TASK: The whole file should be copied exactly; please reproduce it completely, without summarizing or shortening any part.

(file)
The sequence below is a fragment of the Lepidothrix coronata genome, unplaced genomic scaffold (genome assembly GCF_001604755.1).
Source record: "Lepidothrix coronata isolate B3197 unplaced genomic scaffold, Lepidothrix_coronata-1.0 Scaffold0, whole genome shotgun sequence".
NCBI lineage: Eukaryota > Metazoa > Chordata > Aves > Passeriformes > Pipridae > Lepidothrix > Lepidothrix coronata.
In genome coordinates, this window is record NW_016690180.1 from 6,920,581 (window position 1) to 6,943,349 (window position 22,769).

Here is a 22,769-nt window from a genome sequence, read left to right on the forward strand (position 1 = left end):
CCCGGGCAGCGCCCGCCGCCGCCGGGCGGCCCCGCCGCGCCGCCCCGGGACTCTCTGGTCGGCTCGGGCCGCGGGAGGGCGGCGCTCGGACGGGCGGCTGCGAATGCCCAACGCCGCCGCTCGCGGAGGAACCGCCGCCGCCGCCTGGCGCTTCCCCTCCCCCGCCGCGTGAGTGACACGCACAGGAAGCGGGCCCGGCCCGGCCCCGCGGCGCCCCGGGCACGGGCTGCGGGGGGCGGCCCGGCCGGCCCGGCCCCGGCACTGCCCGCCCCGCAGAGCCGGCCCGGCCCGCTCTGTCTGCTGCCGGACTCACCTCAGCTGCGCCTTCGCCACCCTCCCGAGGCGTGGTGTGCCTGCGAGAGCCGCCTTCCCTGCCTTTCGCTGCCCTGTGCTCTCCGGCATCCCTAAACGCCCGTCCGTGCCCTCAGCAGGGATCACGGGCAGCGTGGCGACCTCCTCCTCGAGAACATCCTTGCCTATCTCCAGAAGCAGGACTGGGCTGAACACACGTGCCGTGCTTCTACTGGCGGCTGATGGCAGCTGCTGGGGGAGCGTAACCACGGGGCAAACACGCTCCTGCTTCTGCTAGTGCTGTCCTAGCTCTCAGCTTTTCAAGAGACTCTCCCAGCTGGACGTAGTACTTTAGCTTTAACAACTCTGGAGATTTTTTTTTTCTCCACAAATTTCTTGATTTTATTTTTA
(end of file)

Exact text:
The sequence below is a fragment of the Lepidothrix coronata genome, unplaced genomic scaffold (genome assembly GCF_001604755.1).
Source record: "Lepidothrix coronata isolate B3197 unplaced genomic scaffold, Lepidothrix_coronata-1.0 Scaffold0, whole genome shotgun sequence".
NCBI lineage: Eukaryota > Metazoa > Chordata > Aves > Passeriformes > Pipridae > Lepidothrix > Lepidothrix coronata.
In genome coordinates, this window is record NW_016690180.1 from 6,920,581 (window position 1) to 6,943,349 (window position 22,769).

Here is a 22,769-nt window from a genome sequence, read left to right on the forward strand (position 1 = left end):
CCCGGGCAGCGCCCGCCGCCGCCGGGCGGCCCCGCCGCGCCGCCCCGGGACTCTCTGGTCGGCTCGGGCCGCGGGAGGGCGGCGCTCGGACGGGCGGCTGCGAATGCCCAACGCCGCCGCTCGCGGAGGAACCGCCGCCGCCGCCTGGCGCTTCCCCTCCCCCGCCGCGTGAGTGACACGCACAGGAAGCGGGCCCGGCCCGGCCCCGCGGCGCCCCGGGCACGGGCTGCGGGGGGCGGCCCGGCCGGCCCGGCCCCGGCACTGCCCGCCCCGCAGAGCCGGCCCGGCCCGCTCTGTCTGCTGCCGGACTCACCTCAGCTGCGCCTTCGCCACCCTCCCGAGGCGTGGTGTGCCTGCGAGAGCCGCCTTCCCTGCCTTTCGCTGCCCTGTGCTCTCCGGCATCCCTAAACGCCCGTCCGTGCCCTCAGCAGGGATCACGGGCAGCGTGGCGACCTCCTCCTCGAGAACATCCTTGCCTATCTCCAGAAGCAGGACTGGGCTGAACACACGTGCCGTGCTTCTACTGGCGGCTGATGGCAGCTGCTGGGGGAGCGTAACCACGGGGCAAACACGCTCCTGCTTCTGCTAGTGCTGTCCTAGCTCTCAGCTTTTCAAGAGACTCTCCCAGCTGGACGTAGTACTTTAGCTTTAACAACTCTGGAGATTTTTTTTTTCTCCACAAATTTCTTGATTTTATTTTTA